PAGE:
The combination of the Great Pyrenees and the Siberian Husky results in one of the most affordable and dependable companions out there.
Whether you’re curious about the Great Pyrenees Husky mix or you’re planning to welcome one of their pups into your family, you’ll find everything you’re looking for in today’s article.
Keep on reading as we walk you through a Great Pyrenees Husky mix guide with all the necessary information about their characteristics, requirements, temperament, and more!
History and Where the Great Pyrenees Husky Mix Comes from
One of the best ways to learn more about the Great Pyrenees Husky mix history is to meet its parents, so let’s check them out to learn about their similarities and differences:
Great Pyrenees History
As the name suggests, the Great Pyrenees hails from the Pyrenees mountain range between Spain and France, especially the French side.
Outside the United States, the breed is also known as the “Pyrenees Mountain Dog”. In France, the dog is also called “Patou”.
The dog breed is said to have evolved from another mountain dog breed from Asia Minor around 1,800 and 1,000 B.C.
Great Pyrenees dogs were initially bred as work/herding dogs for protecting sheep from wolves and predators, working independently from the owner.
This is why the dog is known for being relatively calm but serious and trustworthy. The average size and weight of the dog are 47 inches and 100 lbs respectively.
The Husky is a very old dog breed that was first raised by the Chukchi people of Siberia. The medium to large size dog was bred as a sled dog to transfer light goods and people across the ice.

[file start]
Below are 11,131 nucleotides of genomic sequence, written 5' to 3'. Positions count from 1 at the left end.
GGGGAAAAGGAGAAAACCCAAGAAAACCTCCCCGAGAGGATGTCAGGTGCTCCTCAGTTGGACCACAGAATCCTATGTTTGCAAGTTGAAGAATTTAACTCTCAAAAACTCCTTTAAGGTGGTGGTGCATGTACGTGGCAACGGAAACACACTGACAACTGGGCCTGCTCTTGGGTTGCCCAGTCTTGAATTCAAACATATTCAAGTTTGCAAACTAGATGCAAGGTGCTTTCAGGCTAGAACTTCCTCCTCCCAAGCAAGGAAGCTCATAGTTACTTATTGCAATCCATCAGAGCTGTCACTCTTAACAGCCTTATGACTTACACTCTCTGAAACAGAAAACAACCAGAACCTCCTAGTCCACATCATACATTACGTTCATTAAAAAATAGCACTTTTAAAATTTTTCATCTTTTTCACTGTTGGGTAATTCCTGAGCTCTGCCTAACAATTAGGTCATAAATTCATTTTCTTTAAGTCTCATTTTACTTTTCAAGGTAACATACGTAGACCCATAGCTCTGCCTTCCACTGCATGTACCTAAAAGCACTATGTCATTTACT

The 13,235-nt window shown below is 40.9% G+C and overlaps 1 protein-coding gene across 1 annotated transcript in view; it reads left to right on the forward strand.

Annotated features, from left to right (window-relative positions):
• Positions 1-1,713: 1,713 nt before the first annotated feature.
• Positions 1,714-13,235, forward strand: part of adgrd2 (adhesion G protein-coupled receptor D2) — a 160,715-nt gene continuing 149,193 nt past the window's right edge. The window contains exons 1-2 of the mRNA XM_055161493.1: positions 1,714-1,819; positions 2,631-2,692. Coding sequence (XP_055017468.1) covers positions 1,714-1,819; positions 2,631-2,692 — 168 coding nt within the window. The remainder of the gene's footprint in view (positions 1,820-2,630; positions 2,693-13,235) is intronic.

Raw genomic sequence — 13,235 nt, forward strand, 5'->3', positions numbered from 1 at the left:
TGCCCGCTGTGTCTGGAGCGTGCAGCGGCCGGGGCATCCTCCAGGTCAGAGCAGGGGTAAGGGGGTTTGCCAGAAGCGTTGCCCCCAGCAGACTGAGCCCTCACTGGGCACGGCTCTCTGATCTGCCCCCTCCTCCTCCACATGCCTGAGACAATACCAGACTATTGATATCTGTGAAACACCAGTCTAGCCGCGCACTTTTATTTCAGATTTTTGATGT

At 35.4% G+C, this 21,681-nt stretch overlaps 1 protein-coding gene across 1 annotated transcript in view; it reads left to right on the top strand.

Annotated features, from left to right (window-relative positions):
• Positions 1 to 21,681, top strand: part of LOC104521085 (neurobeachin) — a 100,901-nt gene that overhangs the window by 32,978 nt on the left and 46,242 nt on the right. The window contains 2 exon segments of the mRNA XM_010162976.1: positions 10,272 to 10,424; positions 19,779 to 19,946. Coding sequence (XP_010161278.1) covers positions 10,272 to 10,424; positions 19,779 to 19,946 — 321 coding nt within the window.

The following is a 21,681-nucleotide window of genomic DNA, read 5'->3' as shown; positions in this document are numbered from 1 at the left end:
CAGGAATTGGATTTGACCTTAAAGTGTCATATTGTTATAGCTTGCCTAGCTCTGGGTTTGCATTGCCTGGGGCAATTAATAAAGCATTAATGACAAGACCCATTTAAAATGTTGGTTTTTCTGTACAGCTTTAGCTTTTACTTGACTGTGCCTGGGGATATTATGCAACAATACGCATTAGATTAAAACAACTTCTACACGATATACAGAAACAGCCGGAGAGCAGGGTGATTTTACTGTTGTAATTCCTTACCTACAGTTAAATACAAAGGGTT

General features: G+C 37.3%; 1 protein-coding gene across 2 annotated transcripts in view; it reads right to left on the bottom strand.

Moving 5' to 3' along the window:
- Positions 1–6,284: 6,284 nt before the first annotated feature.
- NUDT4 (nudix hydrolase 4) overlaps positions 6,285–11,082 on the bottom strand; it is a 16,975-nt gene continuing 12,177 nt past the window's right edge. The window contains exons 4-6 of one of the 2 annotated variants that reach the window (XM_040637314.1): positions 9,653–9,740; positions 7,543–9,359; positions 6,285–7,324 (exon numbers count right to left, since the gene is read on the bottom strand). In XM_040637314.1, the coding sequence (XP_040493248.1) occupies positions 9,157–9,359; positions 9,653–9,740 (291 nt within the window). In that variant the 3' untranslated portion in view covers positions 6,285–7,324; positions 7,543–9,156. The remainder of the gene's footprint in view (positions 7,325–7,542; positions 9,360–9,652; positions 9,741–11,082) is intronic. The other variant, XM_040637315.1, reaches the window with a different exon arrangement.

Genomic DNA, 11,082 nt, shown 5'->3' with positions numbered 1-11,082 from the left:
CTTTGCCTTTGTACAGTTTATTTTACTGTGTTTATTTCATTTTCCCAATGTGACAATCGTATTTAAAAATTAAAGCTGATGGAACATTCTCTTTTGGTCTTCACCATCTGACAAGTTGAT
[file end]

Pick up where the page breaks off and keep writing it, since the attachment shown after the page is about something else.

For that reason, the dog is known for its energetic and highly athletic build. The dogs bear a striking resemblance to Arctic wolves, especially their bright blue eyes.
In fact, besides intelligence, the unique eye coloration of the husky is one of the main reasons they’re cross-bred with so many species.
In terms of average size and weight, the Husky is smaller and much lighter than the Pyrenees, with an average length of around 32 inches and an average weight of around 55 lbs.
There’s a lot of mystery surrounding the Great Pyrenees Husky dogs, as we don’t have solid records of the first hybrid that resulted from mating the two breeds together.
However, we know that the Great Pyrenees arrived in North America through Newfoundland in 1824 along with a French military officer.
Meanwhile, Huskies were brought to Alaska during the Nome Gold Rush in the early 1900s, so it’s likely that the two dogs were first cross-bred around or after that time.
Like most hybrid breeds, the dog shares a lot of similarities with its two parents, although the results of the mating process vary significantly from one dog to another.
Great Pyrenees Husky Mix Quick Facts
As a descendant of two popular work dogs, the Great Pyrenees Husky is an active dog who likes exercise and going on adventures. Despite the popularity of the two parents, they’re rarely combined together.